Green Blood #2 (Science Fiction – Post-apocalyptic)
Twenty years after the Devastation described in Green Blood Rising, the Metchosin clan votes 15 to 14 to allow an exchange student, Erik, to devote all his time trying to harness electricity produced by the trees to recreate “civilization.” Spider, daughter of a clan leader, falls in love with Erik. When a close friend of Spider’s is found murdered, the clan soon discovers the culprit.
The crucial question is to discover what kind of justice can be meted out to punish this individual and protect the fragile community without incurring guilt. There are no police, law courts or jails in this fledgling new world. Will these become necessary? And if so, will this lead to history repeating itself? The clan must answer these questions fast, before the culprit escapes and kills again.
Ebook $2.99 US
(Smashwords offers ebooks in all formats.)
Spider turned her head toward the south, so that the breeze blowing in off the Strait of Juan de Fuca could push her dark, wavy hair away from her face.
“What are you looking at?” Casey, Spider’s niece, shaded her eyes against the bright March sunshine and shifted her shepherd’s crook to her right hand.
“Nothing,” Spider said. “I hate having the wind blow my hair around so it gets in my mouth, that’s all.” She glanced down at Casey’s long, wispy, brown tresses, which looked, as usual, more like a rat’s nest than human hair. “Doesn’t it bother you?” Very likely not. Casey was only ten and didn’t seem concerned about much except animals and trying to keep her little brother in line.
“Yeah, but Mom won’t let me cut it.” Casey heaved a dramatic sigh. “Nobody lets me do anything. Uncle Jim won’t let me carry my bow when I’m herding, either. He says it’s just a practice weapon and the arrows aren’t heavy enough to do any damage to big animals like wolves and cougars.”
“He’s right, Casey. You’ll have to be a lot bigger and stronger before you can handle a proper killing bow.” Spider reached over her shoulder to adjust the weight of the bow slung across her back. It was a beautiful instrument. Jim, her brother, had carved it for her from an arbutus branch. He’d carved Casey’s staff, too, and probably most of the weapons used in the settlement. He was the only one in the clan who could touch a living tree with metal.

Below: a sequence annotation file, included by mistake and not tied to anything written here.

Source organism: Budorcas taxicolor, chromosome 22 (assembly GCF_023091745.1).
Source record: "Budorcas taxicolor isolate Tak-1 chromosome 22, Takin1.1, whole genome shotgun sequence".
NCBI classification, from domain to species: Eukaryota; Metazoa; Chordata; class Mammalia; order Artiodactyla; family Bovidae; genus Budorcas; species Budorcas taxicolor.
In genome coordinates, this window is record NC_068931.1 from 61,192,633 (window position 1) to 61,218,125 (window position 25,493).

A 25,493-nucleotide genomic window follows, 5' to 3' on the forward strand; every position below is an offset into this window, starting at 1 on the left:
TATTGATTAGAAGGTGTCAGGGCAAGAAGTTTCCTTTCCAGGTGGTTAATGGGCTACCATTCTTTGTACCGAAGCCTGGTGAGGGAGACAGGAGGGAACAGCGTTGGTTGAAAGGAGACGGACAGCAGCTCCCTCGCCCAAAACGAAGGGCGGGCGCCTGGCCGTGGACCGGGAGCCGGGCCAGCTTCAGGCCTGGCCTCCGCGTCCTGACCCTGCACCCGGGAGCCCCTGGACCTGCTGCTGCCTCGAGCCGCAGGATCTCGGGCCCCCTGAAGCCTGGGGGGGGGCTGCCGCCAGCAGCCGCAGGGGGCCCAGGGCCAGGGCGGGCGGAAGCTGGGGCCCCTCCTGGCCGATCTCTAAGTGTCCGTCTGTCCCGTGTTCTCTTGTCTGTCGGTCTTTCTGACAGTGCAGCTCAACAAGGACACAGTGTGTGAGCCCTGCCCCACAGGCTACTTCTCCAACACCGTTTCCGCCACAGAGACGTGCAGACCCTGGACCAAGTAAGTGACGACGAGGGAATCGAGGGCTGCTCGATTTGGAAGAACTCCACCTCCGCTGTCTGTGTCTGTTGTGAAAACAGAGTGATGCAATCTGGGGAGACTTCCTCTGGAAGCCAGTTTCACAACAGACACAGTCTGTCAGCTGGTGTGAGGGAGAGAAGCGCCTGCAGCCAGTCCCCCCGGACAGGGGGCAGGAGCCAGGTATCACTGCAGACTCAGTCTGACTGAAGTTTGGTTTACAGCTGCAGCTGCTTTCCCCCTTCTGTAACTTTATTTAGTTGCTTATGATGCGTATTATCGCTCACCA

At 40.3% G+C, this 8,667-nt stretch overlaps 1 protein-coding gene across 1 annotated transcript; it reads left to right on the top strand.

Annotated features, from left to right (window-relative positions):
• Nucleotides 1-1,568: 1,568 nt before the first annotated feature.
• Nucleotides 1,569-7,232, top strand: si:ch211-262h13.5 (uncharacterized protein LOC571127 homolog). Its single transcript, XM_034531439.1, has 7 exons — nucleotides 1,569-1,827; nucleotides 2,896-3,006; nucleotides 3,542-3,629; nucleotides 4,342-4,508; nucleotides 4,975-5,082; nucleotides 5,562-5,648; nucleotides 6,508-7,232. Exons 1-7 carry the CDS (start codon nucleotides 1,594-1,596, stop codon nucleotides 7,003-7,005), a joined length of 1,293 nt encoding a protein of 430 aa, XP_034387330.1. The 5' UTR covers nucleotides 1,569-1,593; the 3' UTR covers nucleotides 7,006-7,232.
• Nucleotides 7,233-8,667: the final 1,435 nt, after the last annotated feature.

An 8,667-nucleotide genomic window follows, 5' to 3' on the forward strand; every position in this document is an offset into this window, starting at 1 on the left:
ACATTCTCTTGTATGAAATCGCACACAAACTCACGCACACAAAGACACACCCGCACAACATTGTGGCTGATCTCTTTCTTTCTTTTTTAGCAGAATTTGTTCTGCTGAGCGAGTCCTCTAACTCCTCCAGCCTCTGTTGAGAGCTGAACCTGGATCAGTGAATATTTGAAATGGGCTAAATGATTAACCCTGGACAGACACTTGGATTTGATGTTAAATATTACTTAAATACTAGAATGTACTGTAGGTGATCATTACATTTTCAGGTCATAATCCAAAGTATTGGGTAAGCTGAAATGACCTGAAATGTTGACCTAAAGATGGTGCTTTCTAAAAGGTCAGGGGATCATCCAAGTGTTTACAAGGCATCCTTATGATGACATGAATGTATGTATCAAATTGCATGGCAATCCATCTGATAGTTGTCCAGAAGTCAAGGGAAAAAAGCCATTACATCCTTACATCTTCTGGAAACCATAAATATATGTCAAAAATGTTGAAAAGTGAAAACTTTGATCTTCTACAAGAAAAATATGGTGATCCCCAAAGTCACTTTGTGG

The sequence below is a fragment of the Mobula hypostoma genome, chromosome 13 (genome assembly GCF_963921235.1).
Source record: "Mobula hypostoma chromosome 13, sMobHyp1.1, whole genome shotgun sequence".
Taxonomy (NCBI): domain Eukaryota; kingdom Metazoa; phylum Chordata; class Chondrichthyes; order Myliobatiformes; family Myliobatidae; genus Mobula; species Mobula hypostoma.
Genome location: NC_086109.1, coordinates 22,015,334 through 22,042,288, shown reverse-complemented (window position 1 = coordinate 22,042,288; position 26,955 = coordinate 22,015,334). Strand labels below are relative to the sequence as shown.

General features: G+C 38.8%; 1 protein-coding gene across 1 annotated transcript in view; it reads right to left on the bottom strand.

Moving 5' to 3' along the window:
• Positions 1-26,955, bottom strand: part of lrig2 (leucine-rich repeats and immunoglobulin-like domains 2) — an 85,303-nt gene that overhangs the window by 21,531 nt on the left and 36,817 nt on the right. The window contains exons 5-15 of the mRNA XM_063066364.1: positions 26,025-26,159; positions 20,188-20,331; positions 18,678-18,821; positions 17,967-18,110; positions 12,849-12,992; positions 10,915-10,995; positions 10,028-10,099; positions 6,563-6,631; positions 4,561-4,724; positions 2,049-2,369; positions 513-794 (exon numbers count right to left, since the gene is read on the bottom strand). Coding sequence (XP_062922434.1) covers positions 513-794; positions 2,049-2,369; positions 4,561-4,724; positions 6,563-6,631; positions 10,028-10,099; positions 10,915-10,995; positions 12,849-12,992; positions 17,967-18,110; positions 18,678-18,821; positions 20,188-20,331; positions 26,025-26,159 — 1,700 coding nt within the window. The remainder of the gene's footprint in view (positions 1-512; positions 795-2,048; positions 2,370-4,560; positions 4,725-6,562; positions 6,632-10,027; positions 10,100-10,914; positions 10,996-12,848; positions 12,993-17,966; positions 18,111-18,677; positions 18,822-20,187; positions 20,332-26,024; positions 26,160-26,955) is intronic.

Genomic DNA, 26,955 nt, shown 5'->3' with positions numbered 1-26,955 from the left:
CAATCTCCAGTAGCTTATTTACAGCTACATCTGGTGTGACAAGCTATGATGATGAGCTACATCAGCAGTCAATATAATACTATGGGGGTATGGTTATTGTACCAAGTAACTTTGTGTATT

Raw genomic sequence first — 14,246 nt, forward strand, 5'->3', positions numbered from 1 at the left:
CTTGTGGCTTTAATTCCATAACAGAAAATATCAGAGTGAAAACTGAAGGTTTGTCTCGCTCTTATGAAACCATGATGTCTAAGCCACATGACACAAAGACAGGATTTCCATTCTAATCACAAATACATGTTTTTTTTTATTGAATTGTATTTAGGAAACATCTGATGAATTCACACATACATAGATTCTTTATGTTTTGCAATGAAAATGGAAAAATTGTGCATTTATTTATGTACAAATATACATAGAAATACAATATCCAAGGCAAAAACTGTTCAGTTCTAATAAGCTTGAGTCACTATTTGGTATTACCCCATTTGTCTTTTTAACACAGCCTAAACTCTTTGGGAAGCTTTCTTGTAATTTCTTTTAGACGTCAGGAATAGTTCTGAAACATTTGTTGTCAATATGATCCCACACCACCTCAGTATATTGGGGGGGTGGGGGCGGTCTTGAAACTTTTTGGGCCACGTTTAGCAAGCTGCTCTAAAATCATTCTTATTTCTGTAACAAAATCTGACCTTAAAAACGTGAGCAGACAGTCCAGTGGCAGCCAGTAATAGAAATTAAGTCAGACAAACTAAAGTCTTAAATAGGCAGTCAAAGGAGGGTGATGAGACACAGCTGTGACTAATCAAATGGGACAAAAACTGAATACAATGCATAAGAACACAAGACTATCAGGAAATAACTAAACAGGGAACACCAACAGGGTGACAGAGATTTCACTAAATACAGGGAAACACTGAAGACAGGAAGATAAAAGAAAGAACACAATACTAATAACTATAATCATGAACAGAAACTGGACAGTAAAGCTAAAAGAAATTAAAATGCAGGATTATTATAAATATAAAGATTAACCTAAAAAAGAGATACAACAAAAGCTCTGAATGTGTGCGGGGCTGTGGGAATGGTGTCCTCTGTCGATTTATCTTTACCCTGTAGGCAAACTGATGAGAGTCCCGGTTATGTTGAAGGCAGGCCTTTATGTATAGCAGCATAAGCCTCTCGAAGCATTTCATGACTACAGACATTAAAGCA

Spider gave up trying to outwit the breeze and turned back to watch the herd of Nubian goats working its way across the meadow, nibbling dead leaves and long dry grass. Some of the goats were browsing new leaf buds along the narrow strip of forest that sheltered the meadow from chilly sea winds. Only partially sheltered it, though, she thought, pulling her deer hide vest tighter. Her parents said all the Pacific Northwest got cold spring winds. They would know, of course, because they’d traveled most of it before the Devastation, as far north as Alaska and all the way down to California. Spider sighed. She’d like to travel, too, and see new places and new people, but the oldsters all insisted there was no place better than Vancouver Island. Maybe that was true but it wouldn’t surprise her if their memories weren’t as good as they thought.
At the top of the long slope that led up to the farm house, Dino, Casey’s nine-year-old brother, perched on a pile of rocks beside the fence that separated Wescara from the meadow. He didn’t have to be there. He could have been, probably should have been, doing something else, but he said he got a good view from the rocks and could see danger approaching sooner than Spider or Casey. She hadn’t argued. Dino adored the goats and he was doing what he thought best for them. Besides, when it came to being stubborn, he was worse than Casey so it was a waste of time trying to argue with him.